There are still some questions to be answered as the US takes on Guatemala, starting with the back line. Will Klinsmann stick with the promising pair of Ventura Alvarado and John Brooks at center back? Both are very talented, but are young and occasionally prone to mental lapses. These lapses might not be punished early in the tournament but would likely be later on against better teams. Alvarado in particular has come on quite quickly, getting his first cap in March of 2015, starting against Mexico in a game the US won 2-0, and establishing himself in the lineup since then. Or will Alvarado pair with Omar Gonzalez, who he started alongside in that match against Mexico? Will Alvarado’s facial hair be up to par with the beards that Brooks and Gonzalez have been known to rock? Perhaps Klinsmann has other plans at center back after calling Tim Ream in as well. My money is on Brooks and Alvarado, but we will see.

Left back is another interesting dilemma. When the roster was originally announced, Fabian Johnson was the only clear cut left back option, but when Brad Davis got hurt recently, Greg Garza was added to the mix. This gives Klinsmann a true left back to go along with Johnson, who might be the USMNT’s best option at both left back and on the left side of the midfield. It seems that against teams where the US will have to do more to unlock the opposition’s defense that Johnson is likely to start at left back, as the attacking presence he offers from the back line significantly surpasses what Garza has to offer. The combination of the two down the left is a very tantalizing option as well.

Will one of these guys be the odd man out?

Will one of these guys be the odd man out?

In front of them, the big question is how and where does everyone fit? With Beckerman, Bradley, and Bedoya likely starters and both Zardes and Johannsson coming off very impressive performances against Germany and the Netherlands, how do Jozy Altidore and Clint Dempsey fit into the lineup? One would think that Zardes is the odd man out, but he might be the only one who naturally provides width with this group. Do Johannsson and Dempsey fill too much of the same space on the field? Or does Altidore start on the bench and turn into a super sub, similar to the role that DeAndre Yedlin is likely to play. Johannsson tends to move off the ball better than Altidore and creates more space for other players, which is often important against teams looking to bunker down and defend. I am very interested to see if Altidore, Johannsson, and Dempsey are all utilized at the same time, and if so, how. Could this mean that Bradley is pushed deeper, away from the attacking role he has consistently been playing for the US over the last year?

The match against Guatemala should give everyone an idea of how Klinsmann plans on approaching the Gold Cup. Expect an exciting offensive approach that ties together much of what Klinsmann has been preaching and testing over the past year. After all, it’s finally show time.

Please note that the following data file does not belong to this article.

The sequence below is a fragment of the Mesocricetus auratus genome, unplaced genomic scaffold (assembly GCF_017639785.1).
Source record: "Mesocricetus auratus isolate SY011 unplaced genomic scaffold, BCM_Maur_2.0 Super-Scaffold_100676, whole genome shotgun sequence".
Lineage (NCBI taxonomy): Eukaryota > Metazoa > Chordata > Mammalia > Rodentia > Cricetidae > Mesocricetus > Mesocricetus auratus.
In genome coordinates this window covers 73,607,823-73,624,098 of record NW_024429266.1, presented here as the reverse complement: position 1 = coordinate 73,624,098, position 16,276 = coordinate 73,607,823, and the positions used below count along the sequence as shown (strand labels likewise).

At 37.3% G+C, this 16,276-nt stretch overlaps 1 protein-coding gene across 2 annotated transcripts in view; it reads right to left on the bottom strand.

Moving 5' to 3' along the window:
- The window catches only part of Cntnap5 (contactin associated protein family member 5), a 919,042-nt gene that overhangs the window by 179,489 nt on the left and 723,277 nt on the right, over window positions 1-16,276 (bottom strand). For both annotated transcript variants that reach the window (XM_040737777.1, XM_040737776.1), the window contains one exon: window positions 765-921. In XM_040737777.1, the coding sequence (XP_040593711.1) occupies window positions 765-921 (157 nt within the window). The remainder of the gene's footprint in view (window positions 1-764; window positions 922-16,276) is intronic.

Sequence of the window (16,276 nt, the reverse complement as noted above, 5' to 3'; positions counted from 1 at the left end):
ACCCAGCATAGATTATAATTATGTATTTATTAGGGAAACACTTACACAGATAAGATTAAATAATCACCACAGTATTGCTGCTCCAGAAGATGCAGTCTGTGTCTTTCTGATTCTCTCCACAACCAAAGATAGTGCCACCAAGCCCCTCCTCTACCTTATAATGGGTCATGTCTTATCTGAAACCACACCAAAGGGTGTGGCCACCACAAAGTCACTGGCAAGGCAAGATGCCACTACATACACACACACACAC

Ready for more soccer this summer? Time for the Street Soccer USA Cups!


It’s a glorious time of year with so many great soccer tournaments to enjoy. With both Copa America and the Women’s World Cup wrapping up and the Gold Cup about to kick off, there will be no shortage of glorious soccer over the next few weeks. If you are in New York City or the San Francisco Bay Area, another great tournament is coming to you this summer as well, one that you can actually be a part of, the Street Soccer USA Cup. If you are in or near New York City, the Street Soccer USA Times Square NYC Cup is Sunday July 12th! For those of you on the West Coast, the Street Soccer USA Civic Center SF Cup is August 15-16 in San Francisco. Both cups are a great opportunity to either play, volunteer, or be a spectator to help support Street Soccer USA, which is the premier social enterprise in the United States using sports to make measurable social change in the lives of homeless and at-risk teens and young adults. 

Street Soccer USA Times Square NYC Cup info and RSVP:

Street Soccer USA Civic Center SF Cup info and RSVP:

Is there a better venue to play in the world then Times Square? Maybe Camp Nou, but as far as I know the only way I will ever end up playing on the field there will get me arrested with an extensive stay in Spanish jail. No thanks. Take this chance to play on the biggest stage, as you can still register a team to play in either NYC or SF in the corporate cup or the open cup. Get in on this ASAP while you still have the chance. If playing isn’t your thing, check out the opportunities to volunteer. It’s a great time with some great people and you are helping an incredible organization, so pretty much the best weekend ever. I did it last year and cannot recommend it enough.